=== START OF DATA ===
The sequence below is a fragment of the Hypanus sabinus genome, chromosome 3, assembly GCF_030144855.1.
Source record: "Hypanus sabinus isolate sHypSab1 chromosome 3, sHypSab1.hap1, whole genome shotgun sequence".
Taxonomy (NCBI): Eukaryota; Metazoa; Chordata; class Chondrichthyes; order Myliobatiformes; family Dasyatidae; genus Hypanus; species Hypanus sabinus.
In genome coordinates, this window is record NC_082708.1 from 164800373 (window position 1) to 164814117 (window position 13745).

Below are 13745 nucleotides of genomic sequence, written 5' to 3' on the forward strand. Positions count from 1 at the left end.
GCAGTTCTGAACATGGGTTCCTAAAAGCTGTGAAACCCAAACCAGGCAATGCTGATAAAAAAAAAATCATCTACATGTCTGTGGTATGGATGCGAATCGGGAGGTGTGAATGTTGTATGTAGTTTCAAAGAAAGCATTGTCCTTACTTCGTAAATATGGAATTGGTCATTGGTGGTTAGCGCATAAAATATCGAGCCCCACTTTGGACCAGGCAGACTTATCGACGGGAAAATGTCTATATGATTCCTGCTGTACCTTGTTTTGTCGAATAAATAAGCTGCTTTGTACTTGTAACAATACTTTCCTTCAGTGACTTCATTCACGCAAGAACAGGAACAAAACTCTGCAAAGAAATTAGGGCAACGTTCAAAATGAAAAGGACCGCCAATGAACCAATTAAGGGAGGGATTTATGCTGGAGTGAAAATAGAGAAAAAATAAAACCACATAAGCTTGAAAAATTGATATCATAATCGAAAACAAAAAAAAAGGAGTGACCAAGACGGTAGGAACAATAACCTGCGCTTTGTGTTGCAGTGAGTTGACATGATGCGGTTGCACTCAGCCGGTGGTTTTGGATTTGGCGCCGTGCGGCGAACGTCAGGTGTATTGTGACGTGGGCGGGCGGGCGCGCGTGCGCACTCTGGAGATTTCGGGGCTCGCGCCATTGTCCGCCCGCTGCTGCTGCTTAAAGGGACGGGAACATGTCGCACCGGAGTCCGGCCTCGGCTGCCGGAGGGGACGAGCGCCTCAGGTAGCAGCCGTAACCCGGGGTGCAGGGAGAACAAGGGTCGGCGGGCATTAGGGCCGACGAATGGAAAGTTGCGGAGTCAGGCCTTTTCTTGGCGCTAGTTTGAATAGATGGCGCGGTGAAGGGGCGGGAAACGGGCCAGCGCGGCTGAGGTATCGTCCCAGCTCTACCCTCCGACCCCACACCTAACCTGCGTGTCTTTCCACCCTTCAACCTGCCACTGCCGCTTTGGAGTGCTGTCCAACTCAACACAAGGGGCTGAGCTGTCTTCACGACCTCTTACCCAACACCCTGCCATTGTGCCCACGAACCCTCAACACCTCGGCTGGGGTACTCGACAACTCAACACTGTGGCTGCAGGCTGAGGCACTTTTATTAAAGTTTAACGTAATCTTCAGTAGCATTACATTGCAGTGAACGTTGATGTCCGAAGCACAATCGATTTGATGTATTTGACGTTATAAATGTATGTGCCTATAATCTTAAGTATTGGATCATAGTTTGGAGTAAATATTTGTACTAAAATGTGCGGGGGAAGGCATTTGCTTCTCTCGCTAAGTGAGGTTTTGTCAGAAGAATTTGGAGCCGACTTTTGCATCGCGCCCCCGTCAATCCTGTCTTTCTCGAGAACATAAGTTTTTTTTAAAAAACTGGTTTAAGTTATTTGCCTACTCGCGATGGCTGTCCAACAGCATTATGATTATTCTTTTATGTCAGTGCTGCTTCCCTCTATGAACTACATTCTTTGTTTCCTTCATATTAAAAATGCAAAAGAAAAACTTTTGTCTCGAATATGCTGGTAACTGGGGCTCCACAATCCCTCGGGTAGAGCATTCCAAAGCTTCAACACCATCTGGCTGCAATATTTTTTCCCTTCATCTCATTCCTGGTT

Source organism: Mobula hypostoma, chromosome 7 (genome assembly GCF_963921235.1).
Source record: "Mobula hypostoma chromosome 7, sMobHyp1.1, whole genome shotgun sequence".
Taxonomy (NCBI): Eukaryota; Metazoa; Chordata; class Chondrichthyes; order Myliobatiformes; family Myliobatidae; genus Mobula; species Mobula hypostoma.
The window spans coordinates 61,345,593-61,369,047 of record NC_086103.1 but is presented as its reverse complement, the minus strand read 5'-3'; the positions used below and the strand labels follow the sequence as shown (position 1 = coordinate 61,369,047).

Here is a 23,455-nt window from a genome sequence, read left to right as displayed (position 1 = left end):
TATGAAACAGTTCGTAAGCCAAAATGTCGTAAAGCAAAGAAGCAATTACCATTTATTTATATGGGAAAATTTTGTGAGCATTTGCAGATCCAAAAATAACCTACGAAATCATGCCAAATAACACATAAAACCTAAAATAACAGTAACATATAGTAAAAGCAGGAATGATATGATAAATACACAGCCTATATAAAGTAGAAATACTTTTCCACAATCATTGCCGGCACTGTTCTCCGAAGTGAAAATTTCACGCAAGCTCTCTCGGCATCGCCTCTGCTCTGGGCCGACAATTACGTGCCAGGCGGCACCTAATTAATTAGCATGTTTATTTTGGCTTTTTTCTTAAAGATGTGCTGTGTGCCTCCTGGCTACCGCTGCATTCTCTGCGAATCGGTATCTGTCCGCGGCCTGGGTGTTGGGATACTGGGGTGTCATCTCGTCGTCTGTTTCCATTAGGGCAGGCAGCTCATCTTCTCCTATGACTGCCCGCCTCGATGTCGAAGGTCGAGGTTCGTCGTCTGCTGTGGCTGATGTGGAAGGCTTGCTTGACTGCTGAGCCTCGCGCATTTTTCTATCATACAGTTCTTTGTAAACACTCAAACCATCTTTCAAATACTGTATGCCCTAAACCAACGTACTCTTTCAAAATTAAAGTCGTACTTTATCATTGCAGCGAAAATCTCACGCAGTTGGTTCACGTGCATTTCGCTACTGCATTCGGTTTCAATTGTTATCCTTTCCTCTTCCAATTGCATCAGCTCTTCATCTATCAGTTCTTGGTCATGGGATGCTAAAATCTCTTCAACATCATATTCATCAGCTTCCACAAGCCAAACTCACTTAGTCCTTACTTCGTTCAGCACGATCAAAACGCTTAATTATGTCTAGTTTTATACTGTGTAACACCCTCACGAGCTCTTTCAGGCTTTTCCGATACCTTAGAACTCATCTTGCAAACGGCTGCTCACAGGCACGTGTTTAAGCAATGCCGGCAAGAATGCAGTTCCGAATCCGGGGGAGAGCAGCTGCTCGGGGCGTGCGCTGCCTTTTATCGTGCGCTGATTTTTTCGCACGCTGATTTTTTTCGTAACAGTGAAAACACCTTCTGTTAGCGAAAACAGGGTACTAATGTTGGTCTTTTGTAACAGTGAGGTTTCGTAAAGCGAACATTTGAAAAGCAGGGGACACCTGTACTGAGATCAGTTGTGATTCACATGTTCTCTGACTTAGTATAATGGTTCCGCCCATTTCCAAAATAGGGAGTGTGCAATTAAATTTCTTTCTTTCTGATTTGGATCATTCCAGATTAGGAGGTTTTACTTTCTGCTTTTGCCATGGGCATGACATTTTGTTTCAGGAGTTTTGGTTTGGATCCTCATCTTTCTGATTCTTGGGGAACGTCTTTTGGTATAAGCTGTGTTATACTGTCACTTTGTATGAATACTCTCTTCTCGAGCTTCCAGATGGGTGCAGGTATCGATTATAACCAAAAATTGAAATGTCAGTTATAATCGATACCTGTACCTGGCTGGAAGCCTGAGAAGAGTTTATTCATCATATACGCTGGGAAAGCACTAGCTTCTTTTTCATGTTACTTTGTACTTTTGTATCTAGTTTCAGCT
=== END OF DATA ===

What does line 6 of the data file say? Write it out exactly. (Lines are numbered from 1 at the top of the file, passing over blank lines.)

GCAGTTCTGAACATGGGTTCCTAAAAGCTGTGAAACCCAAACCAGGCAATGCTGATAAAAAAAAAATCATCTACATGTCTGTGGTATGGATGCGAATCGGGAGGTGTGAATGTTGTATGTAGTTTCAAAGAAAGCATTGTCCTTACTTCGTAAATATGGAATTGGTCATTGGTGGTTAGCGCATAAAATATCGAGCCCCACTTTGGACCAGGCAGACTTATCGACGGGAAAATGTCTATATGATTCCTGCTGTACCTTGTTTTGTCGAATAAATAAGCTGCTTTGTACTTGTAACAATACTTTCCTTCAGTGACTTCATTCACGCAAGAACAGGAACAAAACTCTGCAAAGAAATTAGGGCAACGTTCAAAATGAAAAGGACCGCCAATGAACCAATTAAGGGAGGGATTTATGCTGGAGTGAAAATAGAGAAAAAATAAAACCACATAAGCTTGAAAAATTGATATCATAATCGAAAACAAAAAAAAAGGAGTGACCAAGACGGTAGGAACAATAACCTGCGCTTTGTGTTGCAGTGAGTTGACATGATGCGGTTGCACTCAGCCGGTGGTTTTGGATTTGGCGCCGTGCGGCGAACGTCAGGTGTATTGTGACGTGGGCGGGCGGGCGCGCGTGCGCACTCTGGAGATTTCGGGGCTCGCGCCATTGTCCGCCCGCTGCTGCTGCTTAAAGGGACGGGAACATGTCGCACCGGAGTCCGGCCTCGGCTGCCGGAGGGGACGAGCGCCTCAGGTAGCAGCCGTAACCCGGGGTGCAGGGAGAACAAGGGTCGGCGGGCATTAGGGCCGACGAATGGAAAGTTGCGGAGTCAGGCCTTTTCTTGGCGCTAGTTTGAATAGATGGCGCGGTGAAGGGGCGGGAAACGGGCCAGCGCGGCTGAGGTATCGTCCCAGCTCTACCCTCCGACCCCACACCTAACCTGCGTGTCTTTCCACCCTTCAACCTGCCACTGCCGCTTTGGAGTGCTGTCCAACTCAACACAAGGGGCTGAGCTGTCTTCACGACCTCTTACCCAACACCCTGCCATTGTGCCCACGAACCCTCAACACCTCGGCTGGGGTACTCGACAACTCAACACTGTGGCTGCAGGCTGAGGCACTTTTATTAAAGTTTAACGTAATCTTCAGTAGCATTACATTGCAGTGAACGTTGATGTCCGAAGCACAATCGATTTGATGTATTTGACGTTATAAATGTATGTGCCTATAATCTTAAGTATTGGATCATAGTTTGGAGTAAATATTTGTACTAAAATGTGCGGGGGAAGGCATTTGCTTCTCTCGCTAAGTGAGGTTTTGTCAGAAGAATTTGGAGCCGACTTTTGCATCGCGCCCCCGTCAATCCTGTCTTTCTCGAGAACATAAGTTTTTTTTAAAAAACTGGTTTAAGTTATTTGCCTACTCGCGATGGCTGTCCAACAGCATTATGATTATTCTTTTATGTCAGTGCTGCTTCCCTCTATGAACTACATTCTTTGTTTCCTTCATATTAAAAATGCAAAAGAAAAACTTTTGTCTCGAATATGCTGGTAACTGGGGCTCCACAATCCCTCGGGTAGAGCATTCCAAAGCTTCAACACCATCTGGCTGCAATATTTTTTCCCTTCATCTCATTCCTGGTT